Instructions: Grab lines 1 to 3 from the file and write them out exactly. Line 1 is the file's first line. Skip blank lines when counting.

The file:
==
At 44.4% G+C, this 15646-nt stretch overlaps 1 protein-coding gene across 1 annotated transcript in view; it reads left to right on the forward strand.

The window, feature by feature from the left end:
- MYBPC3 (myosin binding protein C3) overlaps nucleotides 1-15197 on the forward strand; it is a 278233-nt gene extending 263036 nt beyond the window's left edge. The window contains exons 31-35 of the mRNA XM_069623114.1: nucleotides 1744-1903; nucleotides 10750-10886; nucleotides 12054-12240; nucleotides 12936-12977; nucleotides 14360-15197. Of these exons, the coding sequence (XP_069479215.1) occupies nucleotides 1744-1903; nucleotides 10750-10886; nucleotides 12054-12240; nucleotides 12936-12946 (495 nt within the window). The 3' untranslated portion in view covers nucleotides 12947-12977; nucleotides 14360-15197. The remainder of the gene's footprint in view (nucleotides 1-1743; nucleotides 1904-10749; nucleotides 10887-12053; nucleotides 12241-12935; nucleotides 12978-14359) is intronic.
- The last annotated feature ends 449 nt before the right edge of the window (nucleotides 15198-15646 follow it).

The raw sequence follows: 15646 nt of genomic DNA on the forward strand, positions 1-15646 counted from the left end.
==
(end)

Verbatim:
At 44.4% G+C, this 15646-nt stretch overlaps 1 protein-coding gene across 1 annotated transcript in view; it reads left to right on the forward strand.

The window, feature by feature from the left end:
- MYBPC3 (myosin binding protein C3) overlaps nucleotides 1-15197 on the forward strand; it is a 278233-nt gene extending 263036 nt beyond the window's left edge. The window contains exons 31-35 of the mRNA XM_069623114.1: nucleotides 1744-1903; nucleotides 10750-10886; nucleotides 12054-12240; nucleotides 12936-12977; nucleotides 14360-15197. Of these exons, the coding sequence (XP_069479215.1) occupies nucleotides 1744-1903; nucleotides 10750-10886; nucleotides 12054-12240; nucleotides 12936-12946 (495 nt within the window). The 3' untranslated portion in view covers nucleotides 12947-12977; nucleotides 14360-15197. The remainder of the gene's footprint in view (nucleotides 1-1743; nucleotides 1904-10749; nucleotides 10887-12053; nucleotides 12241-12935; nucleotides 12978-14359) is intronic.